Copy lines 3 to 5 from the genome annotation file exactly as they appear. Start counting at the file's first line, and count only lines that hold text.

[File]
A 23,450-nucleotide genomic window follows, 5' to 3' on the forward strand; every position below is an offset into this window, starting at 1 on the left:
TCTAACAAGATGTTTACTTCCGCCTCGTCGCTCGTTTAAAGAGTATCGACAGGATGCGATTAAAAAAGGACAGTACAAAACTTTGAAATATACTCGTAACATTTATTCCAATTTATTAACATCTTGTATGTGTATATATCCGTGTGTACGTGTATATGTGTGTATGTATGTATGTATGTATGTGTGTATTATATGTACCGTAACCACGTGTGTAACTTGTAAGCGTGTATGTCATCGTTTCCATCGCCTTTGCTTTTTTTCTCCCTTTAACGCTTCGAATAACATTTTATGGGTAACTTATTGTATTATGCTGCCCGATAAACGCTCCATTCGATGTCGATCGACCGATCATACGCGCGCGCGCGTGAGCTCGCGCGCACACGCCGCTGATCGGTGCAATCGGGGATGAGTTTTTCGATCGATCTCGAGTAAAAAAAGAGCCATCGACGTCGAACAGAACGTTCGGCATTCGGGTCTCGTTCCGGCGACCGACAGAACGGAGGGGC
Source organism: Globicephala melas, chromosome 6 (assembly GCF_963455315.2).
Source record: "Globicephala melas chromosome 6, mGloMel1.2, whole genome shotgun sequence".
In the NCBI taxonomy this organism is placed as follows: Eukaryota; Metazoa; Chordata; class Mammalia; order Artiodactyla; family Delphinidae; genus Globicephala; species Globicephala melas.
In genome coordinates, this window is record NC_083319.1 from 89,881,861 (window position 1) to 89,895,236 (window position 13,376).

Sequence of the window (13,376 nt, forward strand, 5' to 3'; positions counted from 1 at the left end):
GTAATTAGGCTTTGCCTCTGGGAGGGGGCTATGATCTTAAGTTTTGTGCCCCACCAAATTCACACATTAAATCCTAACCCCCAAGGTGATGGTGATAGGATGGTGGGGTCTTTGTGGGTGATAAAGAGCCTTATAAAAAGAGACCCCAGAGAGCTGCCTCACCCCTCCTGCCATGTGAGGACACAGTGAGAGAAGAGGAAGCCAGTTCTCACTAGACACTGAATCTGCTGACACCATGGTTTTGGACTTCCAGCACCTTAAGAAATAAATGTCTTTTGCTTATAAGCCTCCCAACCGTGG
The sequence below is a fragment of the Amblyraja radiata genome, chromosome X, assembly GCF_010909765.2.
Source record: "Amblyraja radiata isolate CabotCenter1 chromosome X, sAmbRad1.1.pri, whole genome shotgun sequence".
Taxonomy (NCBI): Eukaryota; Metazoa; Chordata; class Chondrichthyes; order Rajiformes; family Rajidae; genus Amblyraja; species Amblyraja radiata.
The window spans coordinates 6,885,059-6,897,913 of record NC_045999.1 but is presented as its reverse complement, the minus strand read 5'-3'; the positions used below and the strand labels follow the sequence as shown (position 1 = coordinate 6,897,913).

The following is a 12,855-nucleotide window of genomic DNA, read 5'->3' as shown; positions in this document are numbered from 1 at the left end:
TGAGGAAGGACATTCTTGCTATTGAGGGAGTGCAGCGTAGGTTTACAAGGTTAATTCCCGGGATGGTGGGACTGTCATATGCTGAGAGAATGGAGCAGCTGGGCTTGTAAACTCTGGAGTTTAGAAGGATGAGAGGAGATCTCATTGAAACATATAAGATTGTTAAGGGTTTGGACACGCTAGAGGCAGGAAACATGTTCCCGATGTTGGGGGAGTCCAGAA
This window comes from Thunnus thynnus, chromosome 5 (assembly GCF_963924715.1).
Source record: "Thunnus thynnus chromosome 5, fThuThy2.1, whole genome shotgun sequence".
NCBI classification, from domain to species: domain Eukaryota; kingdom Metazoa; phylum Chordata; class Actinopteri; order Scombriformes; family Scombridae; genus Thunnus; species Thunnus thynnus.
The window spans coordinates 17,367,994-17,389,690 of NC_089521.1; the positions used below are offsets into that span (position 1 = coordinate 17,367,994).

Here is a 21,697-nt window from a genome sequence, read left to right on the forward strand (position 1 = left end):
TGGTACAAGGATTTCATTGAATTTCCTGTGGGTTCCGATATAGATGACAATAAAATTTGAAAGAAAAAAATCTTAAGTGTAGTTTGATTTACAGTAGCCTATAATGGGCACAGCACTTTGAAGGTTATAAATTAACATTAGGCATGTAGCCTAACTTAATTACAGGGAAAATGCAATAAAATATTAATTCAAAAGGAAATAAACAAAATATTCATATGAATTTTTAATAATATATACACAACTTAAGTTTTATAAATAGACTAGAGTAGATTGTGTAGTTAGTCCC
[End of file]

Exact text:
Source organism: Globicephala melas, chromosome 6 (assembly GCF_963455315.2).
Source record: "Globicephala melas chromosome 6, mGloMel1.2, whole genome shotgun sequence".
In the NCBI taxonomy this organism is placed as follows: Eukaryota; Metazoa; Chordata; class Mammalia; order Artiodactyla; family Delphinidae; genus Globicephala; species Globicephala melas.